THE F.B.I. stunned the legal community on Monday with its acknowledgment that testimony by its forensic scientists about hair identification was scientifically indefensible in nearly every one of more than 250 cases reviewed. But the conclusion should come as no surprise to scientists. It is the culmination of a collision between law and science that began in 1989 in a Bronx courtroom with the murder trial of a janitor.
The case was the first to carefully evaluate the use of DNA fingerprinting. As a geneticist, I served pro bono as an expert witness for the defense. While prosecutors were dazzled by the potential of DNA technology to pinpoint perpetrators, the testing lab’s work proved to be shoddy and its conclusions unreliable. In a rare move, the scientific experts for both the prosecution and defense met and unanimously declared the DNA evidence unacceptable. The trial judge had little choice but to agree.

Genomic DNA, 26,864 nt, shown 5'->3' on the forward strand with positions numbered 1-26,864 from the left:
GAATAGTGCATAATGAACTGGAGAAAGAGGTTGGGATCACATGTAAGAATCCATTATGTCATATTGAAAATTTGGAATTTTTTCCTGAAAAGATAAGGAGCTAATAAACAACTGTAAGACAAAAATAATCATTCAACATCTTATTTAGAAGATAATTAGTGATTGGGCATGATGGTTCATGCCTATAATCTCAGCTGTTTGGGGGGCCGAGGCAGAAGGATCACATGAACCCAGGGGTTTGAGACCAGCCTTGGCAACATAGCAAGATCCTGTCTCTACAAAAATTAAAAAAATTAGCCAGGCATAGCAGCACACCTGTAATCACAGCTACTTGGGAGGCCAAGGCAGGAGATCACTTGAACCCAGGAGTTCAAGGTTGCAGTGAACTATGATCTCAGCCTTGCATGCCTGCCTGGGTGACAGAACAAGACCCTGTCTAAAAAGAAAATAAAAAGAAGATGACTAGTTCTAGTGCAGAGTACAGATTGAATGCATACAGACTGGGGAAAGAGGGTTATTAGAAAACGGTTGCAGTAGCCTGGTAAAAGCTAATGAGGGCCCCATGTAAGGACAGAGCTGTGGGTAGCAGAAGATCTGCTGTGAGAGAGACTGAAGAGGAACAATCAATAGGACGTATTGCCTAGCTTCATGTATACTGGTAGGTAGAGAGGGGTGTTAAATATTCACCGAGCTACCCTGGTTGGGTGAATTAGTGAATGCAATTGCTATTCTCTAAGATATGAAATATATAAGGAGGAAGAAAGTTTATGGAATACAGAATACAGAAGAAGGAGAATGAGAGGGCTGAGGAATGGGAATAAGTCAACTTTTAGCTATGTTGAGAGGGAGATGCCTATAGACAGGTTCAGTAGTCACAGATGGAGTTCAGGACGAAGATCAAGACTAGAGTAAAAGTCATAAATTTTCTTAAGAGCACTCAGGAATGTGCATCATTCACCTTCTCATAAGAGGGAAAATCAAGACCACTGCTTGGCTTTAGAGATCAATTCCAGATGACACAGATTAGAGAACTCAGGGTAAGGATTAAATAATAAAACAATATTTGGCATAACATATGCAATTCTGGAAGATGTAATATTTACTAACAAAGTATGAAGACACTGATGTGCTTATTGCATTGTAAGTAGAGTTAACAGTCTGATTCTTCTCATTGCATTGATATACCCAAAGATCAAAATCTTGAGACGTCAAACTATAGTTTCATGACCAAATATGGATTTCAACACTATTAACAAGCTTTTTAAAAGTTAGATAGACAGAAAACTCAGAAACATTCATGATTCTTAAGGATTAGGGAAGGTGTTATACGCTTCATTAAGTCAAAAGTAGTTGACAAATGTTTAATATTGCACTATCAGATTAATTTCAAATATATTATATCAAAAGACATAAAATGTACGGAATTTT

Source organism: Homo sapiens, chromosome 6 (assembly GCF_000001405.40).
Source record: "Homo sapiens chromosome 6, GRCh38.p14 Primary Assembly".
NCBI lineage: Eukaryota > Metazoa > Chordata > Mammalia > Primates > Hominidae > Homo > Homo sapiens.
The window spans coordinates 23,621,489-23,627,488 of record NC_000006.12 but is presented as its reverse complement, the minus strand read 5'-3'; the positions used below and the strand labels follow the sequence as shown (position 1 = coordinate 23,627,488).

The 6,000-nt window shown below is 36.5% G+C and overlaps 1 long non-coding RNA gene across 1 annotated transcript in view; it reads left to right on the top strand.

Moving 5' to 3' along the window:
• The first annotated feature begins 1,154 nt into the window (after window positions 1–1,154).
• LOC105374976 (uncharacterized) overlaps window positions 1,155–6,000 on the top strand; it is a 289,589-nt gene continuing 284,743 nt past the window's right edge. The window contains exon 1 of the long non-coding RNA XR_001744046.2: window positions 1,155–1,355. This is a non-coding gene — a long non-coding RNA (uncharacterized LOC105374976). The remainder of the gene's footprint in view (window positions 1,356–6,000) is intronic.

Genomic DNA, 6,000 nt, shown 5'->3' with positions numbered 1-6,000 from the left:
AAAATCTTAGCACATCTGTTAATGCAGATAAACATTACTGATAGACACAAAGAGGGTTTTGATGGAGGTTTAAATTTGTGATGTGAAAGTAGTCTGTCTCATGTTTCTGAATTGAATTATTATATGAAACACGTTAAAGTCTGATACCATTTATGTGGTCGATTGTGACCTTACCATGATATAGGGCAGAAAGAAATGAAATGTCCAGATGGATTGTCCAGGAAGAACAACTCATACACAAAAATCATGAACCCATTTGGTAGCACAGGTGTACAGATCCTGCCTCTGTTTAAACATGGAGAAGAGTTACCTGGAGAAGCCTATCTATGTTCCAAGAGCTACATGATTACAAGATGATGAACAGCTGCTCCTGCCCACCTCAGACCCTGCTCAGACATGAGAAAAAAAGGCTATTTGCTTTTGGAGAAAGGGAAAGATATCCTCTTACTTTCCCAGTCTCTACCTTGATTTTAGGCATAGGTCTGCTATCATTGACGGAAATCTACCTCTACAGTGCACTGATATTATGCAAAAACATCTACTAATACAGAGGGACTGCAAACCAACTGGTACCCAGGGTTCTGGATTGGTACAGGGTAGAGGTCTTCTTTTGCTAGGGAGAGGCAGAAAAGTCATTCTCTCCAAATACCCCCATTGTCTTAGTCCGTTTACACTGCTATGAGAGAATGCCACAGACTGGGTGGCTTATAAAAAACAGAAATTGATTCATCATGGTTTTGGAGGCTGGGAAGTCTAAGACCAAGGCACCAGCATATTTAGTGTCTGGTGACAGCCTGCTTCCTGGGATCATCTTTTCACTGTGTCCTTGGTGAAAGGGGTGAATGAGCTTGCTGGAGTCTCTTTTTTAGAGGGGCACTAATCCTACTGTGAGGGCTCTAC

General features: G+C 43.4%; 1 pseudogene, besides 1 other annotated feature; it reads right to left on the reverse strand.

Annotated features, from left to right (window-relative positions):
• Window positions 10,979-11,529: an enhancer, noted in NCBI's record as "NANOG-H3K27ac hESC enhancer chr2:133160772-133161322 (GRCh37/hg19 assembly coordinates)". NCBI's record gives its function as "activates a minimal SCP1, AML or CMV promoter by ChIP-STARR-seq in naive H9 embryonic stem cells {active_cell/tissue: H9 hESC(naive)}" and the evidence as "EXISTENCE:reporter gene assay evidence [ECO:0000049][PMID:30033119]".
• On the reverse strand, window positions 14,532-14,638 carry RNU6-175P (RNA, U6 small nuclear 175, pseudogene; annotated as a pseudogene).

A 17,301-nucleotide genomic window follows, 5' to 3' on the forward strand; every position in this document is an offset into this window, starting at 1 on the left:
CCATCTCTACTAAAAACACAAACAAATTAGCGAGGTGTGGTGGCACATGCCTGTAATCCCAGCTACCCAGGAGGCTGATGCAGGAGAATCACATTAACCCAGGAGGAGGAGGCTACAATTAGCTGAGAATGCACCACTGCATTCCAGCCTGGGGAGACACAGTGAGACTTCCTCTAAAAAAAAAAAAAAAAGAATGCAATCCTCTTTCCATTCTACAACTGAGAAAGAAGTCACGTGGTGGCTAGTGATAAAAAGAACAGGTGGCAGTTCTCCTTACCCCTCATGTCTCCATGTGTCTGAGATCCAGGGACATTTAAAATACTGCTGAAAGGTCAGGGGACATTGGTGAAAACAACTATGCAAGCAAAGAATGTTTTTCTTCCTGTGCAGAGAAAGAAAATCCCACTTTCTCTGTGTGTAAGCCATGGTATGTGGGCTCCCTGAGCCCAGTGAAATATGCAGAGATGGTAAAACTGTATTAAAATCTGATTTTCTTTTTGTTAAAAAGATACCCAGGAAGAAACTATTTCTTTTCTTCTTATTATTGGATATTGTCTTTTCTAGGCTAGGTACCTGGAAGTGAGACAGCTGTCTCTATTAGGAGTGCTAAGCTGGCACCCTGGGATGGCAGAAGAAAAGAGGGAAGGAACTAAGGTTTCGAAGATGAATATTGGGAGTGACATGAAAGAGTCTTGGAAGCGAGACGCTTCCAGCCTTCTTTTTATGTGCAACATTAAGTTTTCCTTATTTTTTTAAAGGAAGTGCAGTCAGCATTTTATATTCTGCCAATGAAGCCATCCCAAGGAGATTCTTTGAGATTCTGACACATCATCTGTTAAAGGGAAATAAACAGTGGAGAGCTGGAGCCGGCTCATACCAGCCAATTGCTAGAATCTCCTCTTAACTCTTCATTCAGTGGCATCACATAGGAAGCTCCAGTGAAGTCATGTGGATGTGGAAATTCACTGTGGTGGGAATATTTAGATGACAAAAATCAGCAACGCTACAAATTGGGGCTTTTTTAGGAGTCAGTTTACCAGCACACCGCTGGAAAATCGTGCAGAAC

Shaken by the ruling, the National Academy of Sciences and the F.B.I. moved in the early 1990s to establish rigorous methods for DNA fingerprinting, which soon became the gold standard for forensics. The lawyers in the Bronx case, Barry Scheck and Peter Neufeld, went on to start the Innocence Project, which has used DNA as an objective lens to scrutinize past convictions. Such efforts have led to the exoneration or release of more than 300 people, including 20 who served time on death row.
As miscarriages of justice piled up, it became essential to understand precisely how the criminal justice system made such mistakes and how to prevent them. Troublingly, about a quarter of the cases examined by the Innocence Project (on whose board I now serve) involved forensic scientists who had erroneously claimed to identify defendants with near-certainty by matching hair samples, fibers, shoe prints or bite marks.